Lab Practical 1 Study Guide
Lab Practical 1 Study Guide biol 216
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Date Created: 10/03/16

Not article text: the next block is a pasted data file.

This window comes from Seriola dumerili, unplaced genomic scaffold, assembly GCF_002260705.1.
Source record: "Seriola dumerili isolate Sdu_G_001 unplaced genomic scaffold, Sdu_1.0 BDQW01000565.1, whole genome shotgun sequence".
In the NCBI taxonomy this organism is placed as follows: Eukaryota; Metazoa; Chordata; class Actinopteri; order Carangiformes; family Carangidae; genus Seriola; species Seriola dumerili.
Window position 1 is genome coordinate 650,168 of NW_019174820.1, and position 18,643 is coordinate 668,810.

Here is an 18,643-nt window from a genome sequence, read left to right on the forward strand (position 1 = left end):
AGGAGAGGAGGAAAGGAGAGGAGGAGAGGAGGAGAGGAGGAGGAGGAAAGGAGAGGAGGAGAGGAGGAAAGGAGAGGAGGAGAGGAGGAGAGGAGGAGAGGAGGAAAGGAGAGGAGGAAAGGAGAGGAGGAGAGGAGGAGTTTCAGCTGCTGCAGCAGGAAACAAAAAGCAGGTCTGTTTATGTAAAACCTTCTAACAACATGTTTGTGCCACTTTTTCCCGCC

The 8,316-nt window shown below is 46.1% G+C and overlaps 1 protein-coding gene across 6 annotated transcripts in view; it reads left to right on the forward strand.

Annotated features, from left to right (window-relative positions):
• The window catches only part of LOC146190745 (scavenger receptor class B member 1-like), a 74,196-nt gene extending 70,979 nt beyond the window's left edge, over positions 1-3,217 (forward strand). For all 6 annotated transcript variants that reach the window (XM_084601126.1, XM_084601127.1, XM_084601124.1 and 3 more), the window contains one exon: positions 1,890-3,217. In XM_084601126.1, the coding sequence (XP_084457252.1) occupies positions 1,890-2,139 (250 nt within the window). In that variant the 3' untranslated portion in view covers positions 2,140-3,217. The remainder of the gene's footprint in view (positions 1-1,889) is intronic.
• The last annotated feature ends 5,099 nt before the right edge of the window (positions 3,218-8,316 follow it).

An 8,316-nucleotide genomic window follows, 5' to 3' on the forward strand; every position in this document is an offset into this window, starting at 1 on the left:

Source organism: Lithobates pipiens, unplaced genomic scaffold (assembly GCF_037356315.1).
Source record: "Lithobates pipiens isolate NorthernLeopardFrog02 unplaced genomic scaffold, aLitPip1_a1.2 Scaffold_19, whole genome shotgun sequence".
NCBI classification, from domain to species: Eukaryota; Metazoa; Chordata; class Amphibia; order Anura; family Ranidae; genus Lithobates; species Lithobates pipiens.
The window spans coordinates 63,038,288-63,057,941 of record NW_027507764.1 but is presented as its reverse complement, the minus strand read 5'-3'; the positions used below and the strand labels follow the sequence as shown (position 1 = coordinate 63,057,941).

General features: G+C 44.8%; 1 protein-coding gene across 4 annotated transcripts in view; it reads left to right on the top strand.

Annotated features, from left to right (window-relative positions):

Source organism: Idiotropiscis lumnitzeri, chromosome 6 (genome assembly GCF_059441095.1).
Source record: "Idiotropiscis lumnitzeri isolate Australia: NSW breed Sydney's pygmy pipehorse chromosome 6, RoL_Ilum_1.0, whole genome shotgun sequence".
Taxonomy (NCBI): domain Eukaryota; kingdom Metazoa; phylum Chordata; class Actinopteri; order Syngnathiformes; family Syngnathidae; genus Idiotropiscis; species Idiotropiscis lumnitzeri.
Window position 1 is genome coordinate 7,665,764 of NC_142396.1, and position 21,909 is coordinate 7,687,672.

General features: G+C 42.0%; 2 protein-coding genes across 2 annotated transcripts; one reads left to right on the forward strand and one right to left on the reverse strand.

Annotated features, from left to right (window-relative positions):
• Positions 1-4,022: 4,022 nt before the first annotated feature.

BIOL 216 – Lab Practical 1 Content Outline Ex. 2024 Ex. 20 – Endocrine System *Note: Terms in bold are names of major hormones (25 total). In general, for each hormone, know the information asked on p. 279281. 1. General Endocrine System a. Similarities + differences between endocrine and nervous systems b. Endocrine (secrete directly into bloodstream) vs Exocrine (secrete via duct) c. Figure 201 (10 organs) 2. Pituitary Gland (“master gland”) a. Relationship to hypothalamus (works with it closely) b. Its hypophyseal portal system c. Two lobes: Anterior lobe vs Posterior lobe d. Fig. 202 (posterior, anterior, infundibulum, & which of the 9 hormones are anterior/posterior) e. Figure 203: All pituitary hormones (in the white lights) and releasing hormones (in the green lights) 3. Adrenal Glands a. Medulla (neuroepithelial cells) i. Autonomically controlled (via nerves, not hormones) ii. Produces Epinephrine iii. Produces Norepinephrine b. Cortex i. Zona glomerulosa (mineralocorticoids) ii. Zona fasciculate (glucocorticoids released in response to ACTH) iii. Zona reticularis (gonocorticoids) 4. Thyroid/Parathyroid a. Is bilobed b. Responds to TSH c. Follicular cells (inside of follicles) produce: i. T3 triiodothyronine (affects target cells) ii. T4 thyroxine (converted to T3) d. Hyperthyroidism vs Hypothyroidism (causes goiters) e. Iodine is a primary component of T3+T4 f. Parafollicular cells (C cells) i. Monitor concentration of calcium (Ca )2+ ii. Produce calcitonin (CT) when calcium is too high g. Parathyroid glands i. Four nodules ii. Produce parathyroid hormone (PTH) when calcium is too low h. Target of CT and PTH are the kidneys 5. Pancreas a. Location – (retroperitoneal) b. Exocrine function – produce digestive enzymes c. Islets of Langerhans p. 1 / 8 i. Alpha cells produce glucagon (causes release of glucose) ii. Beta cells produce insulin (causes absorption of glucose) 6. Pineal Gland a. Produces melatonin (regulates circadian rhythm) b. Production fluctuates in response to light c. Seasonal affective disorder (SAD) 7. Other Organs a. Heart (releases hormones when atria are stretched) i. Right atrium produces Atrial natriuretic peptide (ANP) ii. Right ventricle produces Brain natriuretic peptide (BNP) iii. Target = the kidney iv. Effect = increasing urine production b. Brain (= Hypothalamus, already discussed) c. Kidneys i. Erythropoietin (EPO), increases blood volume (target is red bone marrow) ii. Renin, stimulates release of ADH + Aldosterone, which cause water retention + thirst iii. Calcitriol, works with calcitonin to increase Ca absorption in the gut d. Intestines i. Stomach produces gastrin ii. Intestines produce cholecytokinin e. Adipose tissue – Produces leptin f. Thymus i. Large in children, shrinks in adults ii. Produces thymosins iii. Affect Tcells g. Gonads i. Ovaries produce estrogen ii. Testes produce testosterone iii. Fig. 209 (5 effects of testosterone, 5 effects of estrogen) p. 2 / 8 Ex. 21 – The Blood 1. Properties & Composition of Blood a. Classification – Connective tissue b. Plasma = extracellular matrix c. Whole blood = blood plasma + formed elements d. Complete blood count (CBC) [end of chapter] 2. Blood Plasma a. 92% water, 8% other b. Fibrinogen – Turns into fibrin to make blood clot c. Serum = blood plasma without fibrinogen 3. Formed Elements (these cells do not ‘swim’) a. Red blood cells (RBCs) i. Most abundant (99.9% of formed elements) ii. Contain hemoglobin (Hb); carries oxygen iii. No nucleus or organelles iv. Shape = biconcave disk v. Lifespan = 120 days b. White blood cells (WBCs), also called leukocytes i. Least abundant (0.1% of formed elements) ii. Lifespan = decades iii. Types of leukocytes (Never Let Monkeys Eat Bananas) 1. Neutrophils (eat foreign cells, most abundant, result in the yellow coloring of pus) 2. Lymphocytes (produce antibodies, attack foreign cells) 3. Monocytes (eat foreign and infected human cells) 4. Eosinophils (attack large parasites, like worms) 5. Basophils (accumulate at injury sites, release histamine + heparin) iv. Figure 213 (5 cell types) c. Platelets i. No organelles ii. Help with blood clotting 4. Blood Typing a. Based off antigens on RBCs b. Rh Factor ( or +) i. Possess Rh factor = Rhpositive (most people) ii. Do not possess Rh factor = Rhnegative c. AB Antigens (A, B, O) i. Possess A antigen = Type A ii. Possess B antigen = Type B iii. Possess both = Type AB iv. Possess neither = Type O d. Agglutination (occurs when blood types are mixed) 5. Blood Pathologies a. Sickle cell anemia (genetic disease) i. Caused by a hemoglobin gene mutation ii. Causes crescentshaped RBCs iii. Transport O 2poorly & clump together b. Leukemia (cancer) p. 3 / 8 i. Affects leukocytes, lymphatic leukemia specifically affects lymphocytes p. 4 / 8 Ex. 22 – The Heart 1. The Heart: A Double Pump a. Pulmonary circuit vs Systemic circuit 2. Surface Anatomy of the Heart (Fig. 222) a. Right atrium + Left atrium b. Left ventricle + right ventricle (left > right) c. Base vs Apex d. Interventricular sulcus + Coronary sulcus e. Auricles (the top portions of the atria) 3. Internal Features of the Heart a. Trabeculae b. Left atrioventricular (AV) valve, or Bicuspid valve c. Right atrioventricular (AV) valve, or Tricuspid valve d. Chordeae tendinae (heartstrings) e. Papillary muscle f. Aortic semilunar valve (left ventricle) g. Pulmonary semilunar valve (right ventricle) h. Ligamentum arteriosum 4. Blood Flow through the Heart a. Figure 224 (know all 12 locations in order) 5. Cardiac Cycle a. Cause of heart sounds = closing of valves b. Intrinsic conducting system (Fig 225, know these 5 structures in order) i. Sinoatrial (SA) node (pacemaker) ii. Atrioventricular (AV) node iii. AV Bundle (bundle of His) iv. Bundle branches v. Purkinje fibers c. SA node generates impulses independently d. Fibrous skeleton insulates electrical activity and holds heart together e. Electrocardiogram (ECG) (be somewhat familiar with Fig 226) i. P wave (atrial depolarization) ii. QRS complex (ventricle depolarization) iii. T wave (Ventricle repolarization) f. Fibrillation (cardiac arrhythmia) = irregular heartbeat g. End diastolic volume vs End systolic volume vs Stroke volume 6. Coronary Circuit (Fig. 227) a. Arteries i. Left coronary artery ii. Right coronary artery iii. Circumflex artery iv. Marginal artery v. Anterior interventricular artery vi. Posterior interventricular artery b. Venous structures i. Small cardiac vein ii. Middle cardiac vein p. 5 / 8 iii. Great cardiac vein iv. Coronary sinus 7. Sheep Heart Dissection (Fig. 2210 and 2211) p. 6 / 8 Ex. 23 – Blood Vessels 1. Arteries & Arterioles a. Direction of flow (away from the heart) b. Arteries (tunica externa, tunica media, tunica interna) c. Arterioles (tunica media and tunica interna only) d. Muscular arteries (far from heart) vs Elastic arteries (near heart) e. Circulatory shock (systemic dilation of blood vessels) f. Arterioles monitor and change bloo4 pressure g. Understand the equation p = 1/r h. Figure 232 (all 36 arteries, typically named after a feature they’re near; prioritize ones closer to the heart) 2. Capillaries a. Have a singlecell layer (tunica interna) b. Smooth capillaries (no holes) vs Fenestrated capillaries (have holes) c. Definition of a capillary bed (come from 1 arteriole, and enter 1 venule) d. Vasomotion (not all beds are given blood at the same time) 3. Veins & Venules a. Venules (tunica externa, tunica interna) b. Veins (tunica externa, tunica media, tunica interna) c. Lumen size (vein > artery) d. Have low pressure e. Have valves (prevent backflow, help propel blood) f. Number of veins > number of arteries g. Venous reserve (extra blood residing the dilated veins) h. When body is cold, blood is shunted to deep veins; when body is hot, blood is shunted to superficial veins (role of deep/superficial veins and temperature) i. Figure 23.3 (all 33 veins, typically named after a feature they’re near; prioritize ones closer to the heart) 4. Pulse a. Strength of pulse not dependent on distance from the heart b. Figure 234 (all 11 locations) p. 7 / 8 Ex. 24 – Lymphatic System 1. Tissue Fluid Circulation a. Functions of lymph (circulate interstitial fluid, cleans out debris, waste, and bacteria) b. Source of interstitial fluid (blood plasma) c. Edema (accumulation of body fluid in tissues) d. Lymph (the fluid) e. Lymph Node f. Lymph circulation (Fig. 241) i. Lymphatic capillaries ii. Lymphatic collecting vessels iii. Lymph node iv. Lymphatic ducts v. Right lymphatic duct vi. Thoracic duct vii. Cisterna chili g. Valves (prevent backflow, assist in propelling lymph) h. How lymph is propelled via valves i. Figure 241 (6 lymphatic structures) 2. Lymph Nodes a. Major lymph node locations (Fig. 242) b. Mammary lymph node chains c. Primary purpose of lymph nodes = destroy invading organisms, clean waste/debris d. Lymph node anatomy (Fig. 244) i. Afferent ducts ii. Efferent duct iii. Cortex iv. Medulla v. Follicles e. Possess lymphocytes 3. Lymphatic Organs (know basic description, function, and location) a. Spleen (largest; filters blood, not lymph) b. Tonsils (palatine, lingual, pharyngeal) c. Thymus (T cells) d. Peyer’s patches (increase towards end of intestines) p. 8 / 8